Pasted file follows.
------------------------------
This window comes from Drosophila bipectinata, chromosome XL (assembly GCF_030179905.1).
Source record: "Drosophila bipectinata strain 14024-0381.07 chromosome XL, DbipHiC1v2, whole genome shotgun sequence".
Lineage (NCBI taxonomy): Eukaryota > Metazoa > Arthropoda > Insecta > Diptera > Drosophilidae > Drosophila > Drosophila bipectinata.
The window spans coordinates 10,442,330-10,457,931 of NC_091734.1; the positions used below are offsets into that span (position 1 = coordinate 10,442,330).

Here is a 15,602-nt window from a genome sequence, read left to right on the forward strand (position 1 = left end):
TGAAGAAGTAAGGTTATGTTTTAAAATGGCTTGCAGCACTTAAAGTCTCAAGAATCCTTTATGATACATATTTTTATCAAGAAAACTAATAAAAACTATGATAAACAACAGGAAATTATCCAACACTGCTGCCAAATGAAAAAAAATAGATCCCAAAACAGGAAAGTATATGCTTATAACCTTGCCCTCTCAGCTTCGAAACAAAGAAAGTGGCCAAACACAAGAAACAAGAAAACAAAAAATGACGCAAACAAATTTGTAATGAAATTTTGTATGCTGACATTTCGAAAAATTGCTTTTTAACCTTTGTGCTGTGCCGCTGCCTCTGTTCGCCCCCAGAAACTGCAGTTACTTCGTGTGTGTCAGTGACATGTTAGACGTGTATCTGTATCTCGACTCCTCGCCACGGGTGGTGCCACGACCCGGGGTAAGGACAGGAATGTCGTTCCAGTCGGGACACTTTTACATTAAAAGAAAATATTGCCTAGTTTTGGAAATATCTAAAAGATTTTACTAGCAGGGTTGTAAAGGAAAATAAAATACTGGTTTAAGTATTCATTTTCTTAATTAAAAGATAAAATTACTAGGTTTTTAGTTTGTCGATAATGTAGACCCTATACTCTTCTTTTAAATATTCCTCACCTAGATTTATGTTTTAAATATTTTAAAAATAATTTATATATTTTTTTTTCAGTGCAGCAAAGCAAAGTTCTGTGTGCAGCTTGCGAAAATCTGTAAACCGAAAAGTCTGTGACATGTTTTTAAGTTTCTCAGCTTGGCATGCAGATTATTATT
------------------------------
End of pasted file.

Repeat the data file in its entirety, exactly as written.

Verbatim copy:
This window comes from Drosophila bipectinata, chromosome XL (assembly GCF_030179905.1).
Source record: "Drosophila bipectinata strain 14024-0381.07 chromosome XL, DbipHiC1v2, whole genome shotgun sequence".
Lineage (NCBI taxonomy): Eukaryota > Metazoa > Arthropoda > Insecta > Diptera > Drosophilidae > Drosophila > Drosophila bipectinata.
The window spans coordinates 10,442,330-10,457,931 of NC_091734.1; the positions used below are offsets into that span (position 1 = coordinate 10,442,330).

Here is a 15,602-nt window from a genome sequence, read left to right on the forward strand (position 1 = left end):
TGAAGAAGTAAGGTTATGTTTTAAAATGGCTTGCAGCACTTAAAGTCTCAAGAATCCTTTATGATACATATTTTTATCAAGAAAACTAATAAAAACTATGATAAACAACAGGAAATTATCCAACACTGCTGCCAAATGAAAAAAAATAGATCCCAAAACAGGAAAGTATATGCTTATAACCTTGCCCTCTCAGCTTCGAAACAAAGAAAGTGGCCAAACACAAGAAACAAGAAAACAAAAAATGACGCAAACAAATTTGTAATGAAATTTTGTATGCTGACATTTCGAAAAATTGCTTTTTAACCTTTGTGCTGTGCCGCTGCCTCTGTTCGCCCCCAGAAACTGCAGTTACTTCGTGTGTGTCAGTGACATGTTAGACGTGTATCTGTATCTCGACTCCTCGCCACGGGTGGTGCCACGACCCGGGGTAAGGACAGGAATGTCGTTCCAGTCGGGACACTTTTACATTAAAAGAAAATATTGCCTAGTTTTGGAAATATCTAAAAGATTTTACTAGCAGGGTTGTAAAGGAAAATAAAATACTGGTTTAAGTATTCATTTTCTTAATTAAAAGATAAAATTACTAGGTTTTTAGTTTGTCGATAATGTAGACCCTATACTCTTCTTTTAAATATTCCTCACCTAGATTTATGTTTTAAATATTTTAAAAATAATTTATATATTTTTTTTTCAGTGCAGCAAAGCAAAGTTCTGTGTGCAGCTTGCGAAAATCTGTAAACCGAAAAGTCTGTGACATGTTTTTAAGTTTCTCAGCTTGGCATGCAGATTATTATT